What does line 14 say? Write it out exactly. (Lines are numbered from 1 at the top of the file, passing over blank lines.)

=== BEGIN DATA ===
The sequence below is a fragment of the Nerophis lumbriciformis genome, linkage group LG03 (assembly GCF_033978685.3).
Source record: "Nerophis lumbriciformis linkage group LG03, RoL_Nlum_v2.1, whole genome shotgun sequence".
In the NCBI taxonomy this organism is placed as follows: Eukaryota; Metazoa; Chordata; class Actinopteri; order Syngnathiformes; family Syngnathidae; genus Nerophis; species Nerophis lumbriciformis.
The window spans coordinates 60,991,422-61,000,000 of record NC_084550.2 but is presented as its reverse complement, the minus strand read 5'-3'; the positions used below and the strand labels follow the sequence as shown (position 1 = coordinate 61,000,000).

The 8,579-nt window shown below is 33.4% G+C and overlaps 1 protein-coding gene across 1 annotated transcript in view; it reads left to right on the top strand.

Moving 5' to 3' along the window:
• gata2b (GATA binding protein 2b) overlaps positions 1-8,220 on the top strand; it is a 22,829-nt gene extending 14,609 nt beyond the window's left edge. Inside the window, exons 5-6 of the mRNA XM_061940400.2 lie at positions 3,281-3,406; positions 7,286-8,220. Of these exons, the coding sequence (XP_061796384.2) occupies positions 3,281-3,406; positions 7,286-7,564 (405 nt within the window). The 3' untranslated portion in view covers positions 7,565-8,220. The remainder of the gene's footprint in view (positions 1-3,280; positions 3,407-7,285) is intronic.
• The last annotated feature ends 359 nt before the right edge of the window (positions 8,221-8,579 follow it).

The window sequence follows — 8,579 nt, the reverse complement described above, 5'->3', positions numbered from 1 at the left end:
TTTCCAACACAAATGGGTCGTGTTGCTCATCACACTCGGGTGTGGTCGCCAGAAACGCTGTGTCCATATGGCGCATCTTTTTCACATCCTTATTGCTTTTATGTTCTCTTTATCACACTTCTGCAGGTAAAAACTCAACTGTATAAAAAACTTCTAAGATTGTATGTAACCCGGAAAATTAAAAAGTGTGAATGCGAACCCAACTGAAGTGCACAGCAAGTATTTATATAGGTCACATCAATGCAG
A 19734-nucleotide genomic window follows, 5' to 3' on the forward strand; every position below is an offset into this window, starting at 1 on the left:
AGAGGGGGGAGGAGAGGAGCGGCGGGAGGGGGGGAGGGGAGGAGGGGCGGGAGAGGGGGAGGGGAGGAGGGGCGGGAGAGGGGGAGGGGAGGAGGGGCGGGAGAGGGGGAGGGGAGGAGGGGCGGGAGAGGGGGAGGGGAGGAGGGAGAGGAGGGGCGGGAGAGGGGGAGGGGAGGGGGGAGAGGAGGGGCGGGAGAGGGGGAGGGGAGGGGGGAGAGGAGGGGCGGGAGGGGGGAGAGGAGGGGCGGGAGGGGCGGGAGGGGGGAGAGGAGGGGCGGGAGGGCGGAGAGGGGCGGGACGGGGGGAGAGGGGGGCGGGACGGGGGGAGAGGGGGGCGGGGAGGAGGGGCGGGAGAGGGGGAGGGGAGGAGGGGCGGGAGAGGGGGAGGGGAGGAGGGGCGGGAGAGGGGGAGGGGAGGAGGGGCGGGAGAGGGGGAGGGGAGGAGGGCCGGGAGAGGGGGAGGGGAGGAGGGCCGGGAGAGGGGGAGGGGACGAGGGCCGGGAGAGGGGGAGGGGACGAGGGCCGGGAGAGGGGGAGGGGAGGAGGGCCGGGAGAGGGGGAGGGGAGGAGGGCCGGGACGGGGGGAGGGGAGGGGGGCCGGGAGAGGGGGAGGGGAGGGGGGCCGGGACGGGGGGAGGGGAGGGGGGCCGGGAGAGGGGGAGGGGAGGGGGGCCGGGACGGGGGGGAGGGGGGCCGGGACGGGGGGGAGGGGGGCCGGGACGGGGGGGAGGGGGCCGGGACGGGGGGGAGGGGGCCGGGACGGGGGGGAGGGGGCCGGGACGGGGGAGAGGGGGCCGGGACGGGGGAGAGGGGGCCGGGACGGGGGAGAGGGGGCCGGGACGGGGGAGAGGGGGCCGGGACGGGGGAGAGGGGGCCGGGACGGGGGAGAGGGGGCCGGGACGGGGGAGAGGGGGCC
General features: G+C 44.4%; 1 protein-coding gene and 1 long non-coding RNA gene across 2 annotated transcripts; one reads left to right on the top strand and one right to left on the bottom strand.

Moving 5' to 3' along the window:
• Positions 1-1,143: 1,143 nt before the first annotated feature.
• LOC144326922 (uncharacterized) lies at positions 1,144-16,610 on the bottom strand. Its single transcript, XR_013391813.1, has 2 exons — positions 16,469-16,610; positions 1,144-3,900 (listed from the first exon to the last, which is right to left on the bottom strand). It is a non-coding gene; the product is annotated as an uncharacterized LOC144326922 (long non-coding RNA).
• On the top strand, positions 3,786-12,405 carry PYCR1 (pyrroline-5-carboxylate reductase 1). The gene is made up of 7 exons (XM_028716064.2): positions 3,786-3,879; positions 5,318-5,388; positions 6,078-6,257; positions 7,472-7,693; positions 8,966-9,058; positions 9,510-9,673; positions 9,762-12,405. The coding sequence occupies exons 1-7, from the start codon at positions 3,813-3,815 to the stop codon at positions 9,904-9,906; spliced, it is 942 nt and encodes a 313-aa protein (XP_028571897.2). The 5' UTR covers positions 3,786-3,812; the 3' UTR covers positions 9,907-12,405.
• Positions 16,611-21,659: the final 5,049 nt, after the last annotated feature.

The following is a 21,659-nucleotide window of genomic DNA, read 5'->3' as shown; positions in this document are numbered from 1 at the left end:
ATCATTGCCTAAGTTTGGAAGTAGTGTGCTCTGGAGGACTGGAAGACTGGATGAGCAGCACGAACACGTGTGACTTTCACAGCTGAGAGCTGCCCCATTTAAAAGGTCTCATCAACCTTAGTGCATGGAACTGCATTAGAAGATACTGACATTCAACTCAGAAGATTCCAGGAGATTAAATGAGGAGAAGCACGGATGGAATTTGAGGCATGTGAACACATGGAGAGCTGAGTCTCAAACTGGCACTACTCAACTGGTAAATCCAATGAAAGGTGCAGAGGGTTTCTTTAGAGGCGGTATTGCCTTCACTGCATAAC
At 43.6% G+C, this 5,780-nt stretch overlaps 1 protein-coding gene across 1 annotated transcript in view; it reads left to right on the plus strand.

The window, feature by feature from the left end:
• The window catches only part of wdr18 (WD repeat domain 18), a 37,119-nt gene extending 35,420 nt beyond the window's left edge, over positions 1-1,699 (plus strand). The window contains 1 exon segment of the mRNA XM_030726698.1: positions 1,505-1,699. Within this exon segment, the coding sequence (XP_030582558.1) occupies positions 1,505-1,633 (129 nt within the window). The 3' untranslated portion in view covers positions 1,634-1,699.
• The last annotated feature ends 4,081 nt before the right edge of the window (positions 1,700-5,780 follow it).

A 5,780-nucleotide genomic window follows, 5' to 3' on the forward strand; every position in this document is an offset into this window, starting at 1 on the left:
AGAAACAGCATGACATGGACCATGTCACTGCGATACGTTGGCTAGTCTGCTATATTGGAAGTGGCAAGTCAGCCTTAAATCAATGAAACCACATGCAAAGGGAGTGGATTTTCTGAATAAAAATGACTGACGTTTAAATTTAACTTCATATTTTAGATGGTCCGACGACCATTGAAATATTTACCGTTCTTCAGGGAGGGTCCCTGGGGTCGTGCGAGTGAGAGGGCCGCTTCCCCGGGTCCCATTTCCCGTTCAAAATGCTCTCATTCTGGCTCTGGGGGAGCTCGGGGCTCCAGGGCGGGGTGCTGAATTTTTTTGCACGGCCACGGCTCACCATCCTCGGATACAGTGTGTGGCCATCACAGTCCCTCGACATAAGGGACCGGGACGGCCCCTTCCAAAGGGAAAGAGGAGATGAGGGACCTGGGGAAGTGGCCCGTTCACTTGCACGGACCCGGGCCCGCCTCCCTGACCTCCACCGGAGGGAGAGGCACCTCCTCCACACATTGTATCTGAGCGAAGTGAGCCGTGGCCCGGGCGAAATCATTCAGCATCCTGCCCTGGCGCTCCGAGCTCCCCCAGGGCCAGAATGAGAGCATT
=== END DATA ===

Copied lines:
Moving 5' to 3' along the window: